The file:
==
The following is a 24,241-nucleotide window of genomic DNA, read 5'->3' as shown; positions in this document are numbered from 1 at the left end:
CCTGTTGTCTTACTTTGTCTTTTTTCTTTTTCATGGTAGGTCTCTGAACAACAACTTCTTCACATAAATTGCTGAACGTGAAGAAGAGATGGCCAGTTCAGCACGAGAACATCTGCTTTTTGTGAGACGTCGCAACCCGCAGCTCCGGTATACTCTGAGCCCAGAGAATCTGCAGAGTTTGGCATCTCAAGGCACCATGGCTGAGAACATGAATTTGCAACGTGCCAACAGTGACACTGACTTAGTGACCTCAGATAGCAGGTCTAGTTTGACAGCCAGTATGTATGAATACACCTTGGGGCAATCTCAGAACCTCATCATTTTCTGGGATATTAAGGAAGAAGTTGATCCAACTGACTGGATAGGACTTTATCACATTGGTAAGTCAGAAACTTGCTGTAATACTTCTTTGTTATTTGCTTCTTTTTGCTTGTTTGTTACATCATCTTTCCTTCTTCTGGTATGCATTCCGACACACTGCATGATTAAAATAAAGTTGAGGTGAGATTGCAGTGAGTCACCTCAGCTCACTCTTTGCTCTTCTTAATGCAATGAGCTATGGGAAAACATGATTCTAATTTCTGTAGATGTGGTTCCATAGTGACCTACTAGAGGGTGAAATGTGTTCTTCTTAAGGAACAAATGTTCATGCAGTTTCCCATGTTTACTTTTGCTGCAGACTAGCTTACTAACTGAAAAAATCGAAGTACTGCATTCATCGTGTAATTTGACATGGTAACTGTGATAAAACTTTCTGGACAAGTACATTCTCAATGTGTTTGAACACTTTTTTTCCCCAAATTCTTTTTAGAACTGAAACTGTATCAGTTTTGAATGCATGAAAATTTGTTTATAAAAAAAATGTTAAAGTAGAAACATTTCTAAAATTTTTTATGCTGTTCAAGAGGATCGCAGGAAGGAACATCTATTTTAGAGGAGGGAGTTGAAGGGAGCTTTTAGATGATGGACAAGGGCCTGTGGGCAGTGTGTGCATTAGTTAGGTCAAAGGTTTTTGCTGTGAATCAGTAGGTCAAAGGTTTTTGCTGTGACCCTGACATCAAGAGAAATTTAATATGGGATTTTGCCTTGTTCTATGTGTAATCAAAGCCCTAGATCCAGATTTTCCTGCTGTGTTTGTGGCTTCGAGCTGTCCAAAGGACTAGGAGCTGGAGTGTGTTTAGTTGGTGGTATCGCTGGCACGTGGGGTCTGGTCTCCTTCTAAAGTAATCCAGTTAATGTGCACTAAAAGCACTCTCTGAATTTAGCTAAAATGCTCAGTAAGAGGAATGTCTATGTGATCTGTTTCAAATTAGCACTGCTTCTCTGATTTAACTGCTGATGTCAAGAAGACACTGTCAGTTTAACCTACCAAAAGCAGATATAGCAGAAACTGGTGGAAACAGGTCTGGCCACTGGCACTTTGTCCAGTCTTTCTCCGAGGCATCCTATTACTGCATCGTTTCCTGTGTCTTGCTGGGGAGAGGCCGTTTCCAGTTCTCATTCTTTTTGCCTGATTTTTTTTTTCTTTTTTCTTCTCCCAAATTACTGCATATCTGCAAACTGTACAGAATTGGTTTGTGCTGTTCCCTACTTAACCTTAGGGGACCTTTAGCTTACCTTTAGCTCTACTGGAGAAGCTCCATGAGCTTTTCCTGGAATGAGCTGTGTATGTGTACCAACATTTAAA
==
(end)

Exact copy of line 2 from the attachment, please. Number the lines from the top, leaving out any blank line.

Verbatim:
CCTGTTGTCTTACTTTGTCTTTTTTCTTTTTCATGGTAGGTCTCTGAACAACAACTTCTTCACATAAATTGCTGAACGTGAAGAAGAGATGGCCAGTTCAGCACGAGAACATCTGCTTTTTGTGAGACGTCGCAACCCGCAGCTCCGGTATACTCTGAGCCCAGAGAATCTGCAGAGTTTGGCATCTCAAGGCACCATGGCTGAGAACATGAATTTGCAACGTGCCAACAGTGACACTGACTTAGTGACCTCAGATAGCAGGTCTAGTTTGACAGCCAGTATGTATGAATACACCTTGGGGCAATCTCAGAACCTCATCATTTTCTGGGATATTAAGGAAGAAGTTGATCCAACTGACTGGATAGGACTTTATCACATTGGTAAGTCAGAAACTTGCTGTAATACTTCTTTGTTATTTGCTTCTTTTTGCTTGTTTGTTACATCATCTTTCCTTCTTCTGGTATGCATTCCGACACACTGCATGATTAAAATAAAGTTGAGGTGAGATTGCAGTGAGTCACCTCAGCTCACTCTTTGCTCTTCTTAATGCAATGAGCTATGGGAAAACATGATTCTAATTTCTGTAGATGTGGTTCCATAGTGACCTACTAGAGGGTGAAATGTGTTCTTCTTAAGGAACAAATGTTCATGCAGTTTCCCATGTTTACTTTTGCTGCAGACTAGCTTACTAACTGAAAAAATCGAAGTACTGCATTCATCGTGTAATTTGACATGGTAACTGTGATAAAACTTTCTGGACAAGTACATTCTCAATGTGTTTGAACACTTTTTTTCCCCAAATTCTTTTTAGAACTGAAACTGTATCAGTTTTGAATGCATGAAAATTTGTTTATAAAAAAAATGTTAAAGTAGAAACATTTCTAAAATTTTTTATGCTGTTCAAGAGGATCGCAGGAAGGAACATCTATTTTAGAGGAGGGAGTTGAAGGGAGCTTTTAGATGATGGACAAGGGCCTGTGGGCAGTGTGTGCATTAGTTAGGTCAAAGGTTTTTGCTGTGAATCAGTAGGTCAAAGGTTTTTGCTGTGACCCTGACATCAAGAGAAATTTAATATGGGATTTTGCCTTGTTCTATGTGTAATCAAAGCCCTAGATCCAGATTTTCCTGCTGTGTTTGTGGCTTCGAGCTGTCCAAAGGACTAGGAGCTGGAGTGTGTTTAGTTGGTGGTATCGCTGGCACGTGGGGTCTGGTCTCCTTCTAAAGTAATCCAGTTAATGTGCACTAAAAGCACTCTCTGAATTTAGCTAAAATGCTCAGTAAGAGGAATGTCTATGTGATCTGTTTCAAATTAGCACTGCTTCTCTGATTTAACTGCTGATGTCAAGAAGACACTGTCAGTTTAACCTACCAAAAGCAGATATAGCAGAAACTGGTGGAAACAGGTCTGGCCACTGGCACTTTGTCCAGTCTTTCTCCGAGGCATCCTATTACTGCATCGTTTCCTGTGTCTTGCTGGGGAGAGGCCGTTTCCAGTTCTCATTCTTTTTGCCTGATTTTTTTTTTCTTTTTTCTTCTCCCAAATTACTGCATATCTGCAAACTGTACAGAATTGGTTTGTGCTGTTCCCTACTTAACCTTAGGGGACCTTTAGCTTACCTTTAGCTCTACTGGAGAAGCTCCATGAGCTTTTCCTGGAATGAGCTGTGTATGTGTACCAACATTTAAA